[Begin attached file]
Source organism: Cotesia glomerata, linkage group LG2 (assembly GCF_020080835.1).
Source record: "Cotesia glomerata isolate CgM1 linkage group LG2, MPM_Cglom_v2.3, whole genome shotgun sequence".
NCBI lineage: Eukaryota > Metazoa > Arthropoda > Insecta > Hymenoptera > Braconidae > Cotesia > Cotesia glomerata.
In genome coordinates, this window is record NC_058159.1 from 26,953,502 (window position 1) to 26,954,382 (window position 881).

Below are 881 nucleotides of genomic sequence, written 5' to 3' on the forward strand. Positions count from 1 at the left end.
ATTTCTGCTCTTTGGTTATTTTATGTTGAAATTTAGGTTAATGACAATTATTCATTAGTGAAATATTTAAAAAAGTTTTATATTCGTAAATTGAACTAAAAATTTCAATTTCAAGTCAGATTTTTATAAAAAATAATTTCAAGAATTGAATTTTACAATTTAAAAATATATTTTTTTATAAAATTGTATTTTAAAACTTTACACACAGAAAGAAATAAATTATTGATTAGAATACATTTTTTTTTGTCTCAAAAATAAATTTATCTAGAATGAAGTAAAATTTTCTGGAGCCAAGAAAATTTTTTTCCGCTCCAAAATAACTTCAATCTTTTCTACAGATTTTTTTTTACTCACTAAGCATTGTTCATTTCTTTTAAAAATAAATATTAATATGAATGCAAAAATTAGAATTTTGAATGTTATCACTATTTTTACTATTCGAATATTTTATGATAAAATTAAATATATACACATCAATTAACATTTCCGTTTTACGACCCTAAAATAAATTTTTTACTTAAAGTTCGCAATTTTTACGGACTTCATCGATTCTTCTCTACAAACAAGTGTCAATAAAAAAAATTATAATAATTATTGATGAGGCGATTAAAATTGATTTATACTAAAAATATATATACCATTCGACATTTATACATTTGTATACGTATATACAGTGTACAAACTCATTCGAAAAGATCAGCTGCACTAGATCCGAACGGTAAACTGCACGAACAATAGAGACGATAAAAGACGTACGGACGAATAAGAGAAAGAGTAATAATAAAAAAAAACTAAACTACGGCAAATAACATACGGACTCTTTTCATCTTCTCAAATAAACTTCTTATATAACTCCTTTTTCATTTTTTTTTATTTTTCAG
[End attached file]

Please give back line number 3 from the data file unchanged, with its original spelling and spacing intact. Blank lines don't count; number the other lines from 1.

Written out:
NCBI lineage: Eukaryota > Metazoa > Arthropoda > Insecta > Hymenoptera > Braconidae > Cotesia > Cotesia glomerata.